If you are under investigation for, or facing criminal charges for a homicide
crime in Texas, you will be
very interested in learning about the state’s death penalty law and how it may relate
to your case.
For starters, we want to define
capital felonies in Texas because they are relevant to the death penalty. A capital felony
is where a defendant
intentionally takes someone else’s life, but under specific circumstances, which
we’ll describe below.
Essentially, if a defendant is found guilty or convicted of a capital felony,
he or she may be subject to the death penalty. Under the following circumstances,
a defendant may face the death penalty in Texas:
- Murdering a judge;
Murder for hire;
- Murder while escaping from prison;
- Murdering a child under the age of six;
- Murdering multiple people;
- Murdering a police officer or firefighter in the line of duty;
- Murdering a correctional officer;
- Murdering while serving a life sentence; or
Murder while committing specific felonies, such as
arson, aggravated rape, burglary,
robbery, and kidnapping;
In Texas, juvenile offenders are not subject to the death penalty; a defendant
must have committed the crime while they were 18 or older to be subject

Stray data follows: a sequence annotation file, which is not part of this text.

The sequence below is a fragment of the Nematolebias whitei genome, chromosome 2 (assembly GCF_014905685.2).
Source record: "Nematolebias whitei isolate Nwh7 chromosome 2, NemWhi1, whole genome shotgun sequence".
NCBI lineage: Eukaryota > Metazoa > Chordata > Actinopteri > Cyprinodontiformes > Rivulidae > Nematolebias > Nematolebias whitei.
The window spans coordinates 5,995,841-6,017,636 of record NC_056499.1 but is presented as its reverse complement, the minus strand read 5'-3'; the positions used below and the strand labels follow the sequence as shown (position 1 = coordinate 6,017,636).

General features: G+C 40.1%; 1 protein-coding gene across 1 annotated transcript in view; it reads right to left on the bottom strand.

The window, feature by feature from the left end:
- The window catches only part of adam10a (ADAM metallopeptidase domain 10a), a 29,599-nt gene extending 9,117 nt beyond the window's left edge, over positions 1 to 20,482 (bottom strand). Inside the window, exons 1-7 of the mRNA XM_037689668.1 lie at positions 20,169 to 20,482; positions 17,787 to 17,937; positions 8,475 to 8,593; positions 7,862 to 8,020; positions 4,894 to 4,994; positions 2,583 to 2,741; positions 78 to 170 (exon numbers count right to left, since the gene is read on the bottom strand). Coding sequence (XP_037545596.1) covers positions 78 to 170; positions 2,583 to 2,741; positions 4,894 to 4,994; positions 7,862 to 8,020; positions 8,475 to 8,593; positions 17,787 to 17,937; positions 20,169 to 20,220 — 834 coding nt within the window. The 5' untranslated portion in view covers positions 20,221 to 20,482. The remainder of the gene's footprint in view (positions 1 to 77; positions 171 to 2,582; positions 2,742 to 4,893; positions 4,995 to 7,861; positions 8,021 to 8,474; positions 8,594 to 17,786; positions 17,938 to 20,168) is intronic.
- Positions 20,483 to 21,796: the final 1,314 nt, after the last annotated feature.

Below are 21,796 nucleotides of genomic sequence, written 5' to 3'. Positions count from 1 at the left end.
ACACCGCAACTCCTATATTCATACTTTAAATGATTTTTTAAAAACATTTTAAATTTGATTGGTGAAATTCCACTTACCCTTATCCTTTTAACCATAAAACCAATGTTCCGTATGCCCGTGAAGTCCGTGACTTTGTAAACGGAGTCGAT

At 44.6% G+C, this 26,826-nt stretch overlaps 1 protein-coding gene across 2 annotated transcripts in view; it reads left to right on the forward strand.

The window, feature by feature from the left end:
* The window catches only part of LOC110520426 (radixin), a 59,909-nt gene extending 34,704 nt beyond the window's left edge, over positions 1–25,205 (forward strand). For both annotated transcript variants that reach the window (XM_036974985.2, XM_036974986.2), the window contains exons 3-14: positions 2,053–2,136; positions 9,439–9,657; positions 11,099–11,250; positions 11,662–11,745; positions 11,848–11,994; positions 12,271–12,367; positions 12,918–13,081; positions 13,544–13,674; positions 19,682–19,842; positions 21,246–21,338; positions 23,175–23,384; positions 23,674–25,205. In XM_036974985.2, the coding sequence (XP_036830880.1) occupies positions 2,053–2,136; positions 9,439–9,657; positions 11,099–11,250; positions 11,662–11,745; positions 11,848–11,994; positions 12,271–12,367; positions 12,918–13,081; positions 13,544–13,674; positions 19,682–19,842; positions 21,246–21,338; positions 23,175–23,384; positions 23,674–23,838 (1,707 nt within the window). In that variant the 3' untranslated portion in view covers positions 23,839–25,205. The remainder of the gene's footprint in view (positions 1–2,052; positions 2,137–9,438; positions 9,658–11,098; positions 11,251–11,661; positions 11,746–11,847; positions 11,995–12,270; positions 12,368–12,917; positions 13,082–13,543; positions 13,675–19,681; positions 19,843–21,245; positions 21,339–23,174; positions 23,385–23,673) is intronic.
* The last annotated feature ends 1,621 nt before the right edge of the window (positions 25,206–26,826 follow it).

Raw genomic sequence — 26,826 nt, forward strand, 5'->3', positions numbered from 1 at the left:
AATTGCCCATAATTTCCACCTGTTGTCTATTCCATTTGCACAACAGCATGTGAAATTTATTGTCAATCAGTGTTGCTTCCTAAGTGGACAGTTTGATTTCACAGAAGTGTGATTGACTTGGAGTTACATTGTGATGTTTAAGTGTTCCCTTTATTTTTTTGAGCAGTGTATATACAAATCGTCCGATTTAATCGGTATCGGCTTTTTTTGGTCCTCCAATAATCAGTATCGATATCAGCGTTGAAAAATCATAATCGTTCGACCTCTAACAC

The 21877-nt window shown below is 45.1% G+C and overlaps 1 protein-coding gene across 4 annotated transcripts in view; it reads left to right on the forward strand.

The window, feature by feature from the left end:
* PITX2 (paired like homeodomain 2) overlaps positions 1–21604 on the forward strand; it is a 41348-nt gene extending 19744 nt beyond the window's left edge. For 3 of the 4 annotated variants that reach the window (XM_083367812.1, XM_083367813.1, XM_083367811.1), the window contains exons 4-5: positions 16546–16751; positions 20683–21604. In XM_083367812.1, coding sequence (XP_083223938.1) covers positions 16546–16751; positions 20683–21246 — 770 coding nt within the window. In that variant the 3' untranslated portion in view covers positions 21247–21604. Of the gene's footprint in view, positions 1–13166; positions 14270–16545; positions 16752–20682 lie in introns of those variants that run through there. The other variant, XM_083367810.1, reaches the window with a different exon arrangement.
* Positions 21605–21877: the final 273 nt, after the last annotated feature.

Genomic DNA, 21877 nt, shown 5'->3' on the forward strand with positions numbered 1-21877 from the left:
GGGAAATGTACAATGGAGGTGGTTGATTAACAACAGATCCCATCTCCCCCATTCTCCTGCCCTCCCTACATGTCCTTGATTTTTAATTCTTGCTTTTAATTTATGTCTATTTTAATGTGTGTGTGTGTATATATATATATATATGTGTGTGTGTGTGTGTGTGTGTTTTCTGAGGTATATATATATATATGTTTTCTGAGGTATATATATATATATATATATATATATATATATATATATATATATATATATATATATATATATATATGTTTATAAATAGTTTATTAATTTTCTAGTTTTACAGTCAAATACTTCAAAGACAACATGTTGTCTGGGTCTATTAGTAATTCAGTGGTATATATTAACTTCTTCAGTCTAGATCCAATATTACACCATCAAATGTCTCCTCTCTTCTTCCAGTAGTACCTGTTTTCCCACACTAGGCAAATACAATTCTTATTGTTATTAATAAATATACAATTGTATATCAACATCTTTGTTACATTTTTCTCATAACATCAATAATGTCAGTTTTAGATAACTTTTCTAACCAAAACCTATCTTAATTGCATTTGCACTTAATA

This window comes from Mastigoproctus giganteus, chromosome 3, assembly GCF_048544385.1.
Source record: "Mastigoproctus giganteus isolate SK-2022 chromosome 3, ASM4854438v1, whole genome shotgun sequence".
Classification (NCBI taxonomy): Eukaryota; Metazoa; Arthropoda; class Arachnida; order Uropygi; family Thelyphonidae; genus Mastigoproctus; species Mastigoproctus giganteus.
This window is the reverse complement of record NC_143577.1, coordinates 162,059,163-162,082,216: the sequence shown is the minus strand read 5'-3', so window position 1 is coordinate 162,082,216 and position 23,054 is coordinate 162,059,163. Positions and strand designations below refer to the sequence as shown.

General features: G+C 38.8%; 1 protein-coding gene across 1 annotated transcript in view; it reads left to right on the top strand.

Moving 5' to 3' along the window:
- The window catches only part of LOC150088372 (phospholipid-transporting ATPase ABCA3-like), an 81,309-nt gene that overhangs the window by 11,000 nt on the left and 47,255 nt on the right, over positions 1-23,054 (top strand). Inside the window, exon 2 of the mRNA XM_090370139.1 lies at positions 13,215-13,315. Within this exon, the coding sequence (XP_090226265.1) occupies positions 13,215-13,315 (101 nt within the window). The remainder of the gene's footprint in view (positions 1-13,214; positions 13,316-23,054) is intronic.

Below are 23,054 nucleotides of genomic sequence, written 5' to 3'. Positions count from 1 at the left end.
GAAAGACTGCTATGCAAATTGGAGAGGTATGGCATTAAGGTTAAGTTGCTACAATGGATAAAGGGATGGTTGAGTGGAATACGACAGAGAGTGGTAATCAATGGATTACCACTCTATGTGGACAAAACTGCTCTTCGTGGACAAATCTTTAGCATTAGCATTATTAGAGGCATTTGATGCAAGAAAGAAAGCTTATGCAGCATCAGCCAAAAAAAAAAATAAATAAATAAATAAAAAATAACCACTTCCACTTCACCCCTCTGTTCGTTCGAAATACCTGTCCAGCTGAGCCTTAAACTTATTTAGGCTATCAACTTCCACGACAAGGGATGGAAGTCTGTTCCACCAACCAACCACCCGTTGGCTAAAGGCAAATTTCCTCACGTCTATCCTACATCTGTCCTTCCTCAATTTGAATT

to the death penalty.
Appealing the Death Penalty
Suppose a defendant is found guilty; once the verdict is rendered, the
defendant’s case is automatically appealed to the Court of Criminal Appeals.
If the defendant loses his or her case in the Court of Criminal Appeals
he or she has the option of appealing their case to the U.S. Circuit Court
of Appeals. Lastly, the defendant can take their case to the United States
When the defendant has exhausted all of their options, they have a last
resort; the Governor of Texas may be able to grant clemency (mercy, lenience)
to the defendant, but under limited circumstances.
Up until 1923, Texas executed its death row prisoners by hanging. From
1924 to 1977 the state executed prisoners by the electric chair. Since
1977, Texas has been executing prisoners by means of lethal injection.
Need a Plano
criminal defense lawyer for a capital felony case?
Contact The Zendeh Del Law Firm, PLLC today!